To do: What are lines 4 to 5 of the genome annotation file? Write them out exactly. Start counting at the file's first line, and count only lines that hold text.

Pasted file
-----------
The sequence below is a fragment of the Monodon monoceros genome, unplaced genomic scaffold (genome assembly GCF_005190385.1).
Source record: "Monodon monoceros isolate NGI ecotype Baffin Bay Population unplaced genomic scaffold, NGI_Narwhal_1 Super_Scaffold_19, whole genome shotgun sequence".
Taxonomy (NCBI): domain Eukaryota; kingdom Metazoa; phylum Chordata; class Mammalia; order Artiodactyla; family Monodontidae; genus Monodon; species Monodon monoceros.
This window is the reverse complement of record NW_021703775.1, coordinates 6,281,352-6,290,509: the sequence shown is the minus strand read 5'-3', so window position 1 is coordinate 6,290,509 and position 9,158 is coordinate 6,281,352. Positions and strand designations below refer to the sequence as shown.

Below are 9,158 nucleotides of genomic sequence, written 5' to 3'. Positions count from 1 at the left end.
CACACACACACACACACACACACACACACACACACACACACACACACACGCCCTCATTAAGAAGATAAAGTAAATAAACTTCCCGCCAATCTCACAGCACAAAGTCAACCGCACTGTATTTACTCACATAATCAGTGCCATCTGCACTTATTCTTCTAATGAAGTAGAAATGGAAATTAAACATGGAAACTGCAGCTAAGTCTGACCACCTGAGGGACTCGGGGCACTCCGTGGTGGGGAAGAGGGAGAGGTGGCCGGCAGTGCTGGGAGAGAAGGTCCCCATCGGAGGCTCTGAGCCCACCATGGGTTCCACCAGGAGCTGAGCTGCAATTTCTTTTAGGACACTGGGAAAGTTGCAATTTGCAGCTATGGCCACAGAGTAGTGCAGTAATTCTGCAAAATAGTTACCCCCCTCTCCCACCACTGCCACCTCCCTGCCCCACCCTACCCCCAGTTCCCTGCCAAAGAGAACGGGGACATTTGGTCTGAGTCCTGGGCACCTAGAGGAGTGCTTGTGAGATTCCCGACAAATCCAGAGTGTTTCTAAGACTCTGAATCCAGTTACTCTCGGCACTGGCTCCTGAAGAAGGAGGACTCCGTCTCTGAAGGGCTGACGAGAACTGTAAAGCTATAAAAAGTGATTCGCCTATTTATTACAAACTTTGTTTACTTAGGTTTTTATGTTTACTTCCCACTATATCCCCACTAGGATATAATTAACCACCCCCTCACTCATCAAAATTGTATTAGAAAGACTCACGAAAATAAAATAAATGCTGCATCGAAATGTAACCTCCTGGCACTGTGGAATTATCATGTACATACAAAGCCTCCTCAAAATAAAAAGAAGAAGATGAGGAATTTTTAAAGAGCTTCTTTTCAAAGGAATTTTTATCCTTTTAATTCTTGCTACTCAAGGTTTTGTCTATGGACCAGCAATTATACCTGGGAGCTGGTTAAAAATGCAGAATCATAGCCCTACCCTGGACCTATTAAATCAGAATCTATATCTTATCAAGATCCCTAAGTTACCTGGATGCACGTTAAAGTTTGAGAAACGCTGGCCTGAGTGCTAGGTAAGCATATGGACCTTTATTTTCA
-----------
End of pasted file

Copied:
This window is the reverse complement of record NW_021703775.1, coordinates 6,281,352-6,290,509: the sequence shown is the minus strand read 5'-3', so window position 1 is coordinate 6,290,509 and position 9,158 is coordinate 6,281,352. Positions and strand designations below refer to the sequence as shown.

Below are 9,158 nucleotides of genomic sequence, written 5' to 3'. Positions count from 1 at the left end.